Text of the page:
UH Hilo Science & Technology Building, Room 108: Hilo, HI
Tuesday, October 17, 2017 at 7:00pm - 9:00pm
The Office of Maunakea Management, ‘Imiloa Astronomy Center, and University of Hawai‘i at Hilo Department of Physics & Astronomy, are pleased to announce that the next monthly scholar-focused presentation has been set for Tuesday, October 17. Starting at 7 p.m., Dr. Ken Hon, Professor of Geology and Interim Vice Chancellor for Academic Affairs at the University of Hawaiʻi at Hilo, will examine what we know about the growth and evolution of Maunakea volcano and its complicated relationship with its nearby mountain siblings Kohala and Maunaloa. This exciting free lecture will be held at the UH Hilo Science & Technology Building room 108. On-campus parking is open and available without charge after 4 p.m.
Dr. Ken Hon is an enthusiastic instructor of Physical Geology, Volcanoes and Earthquakes, Geology of the Hawaiian Islands, Mineralogy, Petrology, Volcanology, and Remote Sensing, with his research focusing on these same topics. His work concentrates on Hawai‘i’s basaltic volcanoes and large ash-flow caldera eruptions. Dr. Hon is perhaps best known for his work on the mechanics of pāhoehoe lava emplacement.
Maunakea Speaker Series
The Maunakea Speaker Series is a monthly scholar-focused presentation offered as a partnership among the Office of Maunakea Management, 'Imiloa Astronomy Center, and the University of Hawai'i at Hilo Department of Physics & Astronomy. This collaborative venture gives the community unprecedented access to fascinating research taking place on Maunakea and other topics unique to the Island of Hawai'i. A venue for scholars to share their stories and learn from discussion, the series promotes understanding and collaboration across all sectors of the community, while addressing the goals of the University of Hawai'i at Hilo.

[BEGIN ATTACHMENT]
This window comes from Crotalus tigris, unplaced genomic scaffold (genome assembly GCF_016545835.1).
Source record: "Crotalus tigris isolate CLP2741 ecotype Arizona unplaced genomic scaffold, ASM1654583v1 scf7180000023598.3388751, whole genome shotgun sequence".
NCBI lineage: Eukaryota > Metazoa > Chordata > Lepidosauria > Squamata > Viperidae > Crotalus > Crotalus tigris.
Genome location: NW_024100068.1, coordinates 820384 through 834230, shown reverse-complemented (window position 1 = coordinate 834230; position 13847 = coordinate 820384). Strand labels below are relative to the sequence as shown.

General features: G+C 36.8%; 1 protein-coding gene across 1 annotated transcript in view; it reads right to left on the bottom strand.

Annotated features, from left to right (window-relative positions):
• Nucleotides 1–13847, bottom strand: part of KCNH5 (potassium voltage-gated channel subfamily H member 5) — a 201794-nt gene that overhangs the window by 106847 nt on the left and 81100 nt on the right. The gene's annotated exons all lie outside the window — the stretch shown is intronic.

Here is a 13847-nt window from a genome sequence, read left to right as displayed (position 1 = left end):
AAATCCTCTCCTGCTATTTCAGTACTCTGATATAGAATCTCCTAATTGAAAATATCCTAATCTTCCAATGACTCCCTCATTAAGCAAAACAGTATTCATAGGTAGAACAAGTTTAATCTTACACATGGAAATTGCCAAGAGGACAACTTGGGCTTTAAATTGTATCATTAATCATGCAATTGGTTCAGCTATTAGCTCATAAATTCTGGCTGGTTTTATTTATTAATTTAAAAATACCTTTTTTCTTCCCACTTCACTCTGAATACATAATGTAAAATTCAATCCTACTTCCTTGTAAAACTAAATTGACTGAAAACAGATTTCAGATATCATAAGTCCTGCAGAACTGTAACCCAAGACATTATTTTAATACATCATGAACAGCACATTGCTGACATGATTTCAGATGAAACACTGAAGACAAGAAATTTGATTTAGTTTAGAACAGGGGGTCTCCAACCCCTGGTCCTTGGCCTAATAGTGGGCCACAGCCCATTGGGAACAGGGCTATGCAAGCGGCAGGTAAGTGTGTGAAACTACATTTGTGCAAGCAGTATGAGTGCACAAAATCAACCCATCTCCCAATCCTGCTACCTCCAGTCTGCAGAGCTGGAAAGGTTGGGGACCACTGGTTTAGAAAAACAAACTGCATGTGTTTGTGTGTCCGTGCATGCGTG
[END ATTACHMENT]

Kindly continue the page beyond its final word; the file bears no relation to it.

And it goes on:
For more information visit malamamaunakea.org or call (808) 933-0734.
About Office of Maunakea Management
The Office of Maunakea Management is charged with day-to-day management of Mauna Kea Science Reserve as prescribed in the Master Plan. The adoption of the Mauna Kea Science Reserve Master Plan by the University of Hawai’i Board of Regents in June 2000 marked a critical milestone in the management of Maunakea.
Meetings and public hearings spanning a period of nearly two years went into the formulation of the Master Plan, which established management guidelines for the next 20 years. The Master Plan reflected the community’s deeply rooted concerns over the use of Maunakea, including respect for Hawaiian cultural beliefs, protection of environmentally sensitive habitat, recreational use of the mountain, and astronomy research.
It places the focus of responsibility locally with the University of Hawai‘i at Hilo. The UH-Hilo Chancellor established the Office of Maunakea Management and the Board of Regents established the Maunakea Management Board in the fall of 2000. The Maunakea Management Board in turn formed Kahu Kū Mauna, a council comprised of Hawaiian cultural resource persons to serve as advisors.
The mission of the Office of Maunakea Management is to achieve harmony, balance and trust in the sustainable management and stewardship of Mauna Kea Science Reserve through community involvement and programs that protect, preserve and enhance the natural, cultural and recreational resources of Maunakea while providing a world-class center dedicated to education, research and astronomy.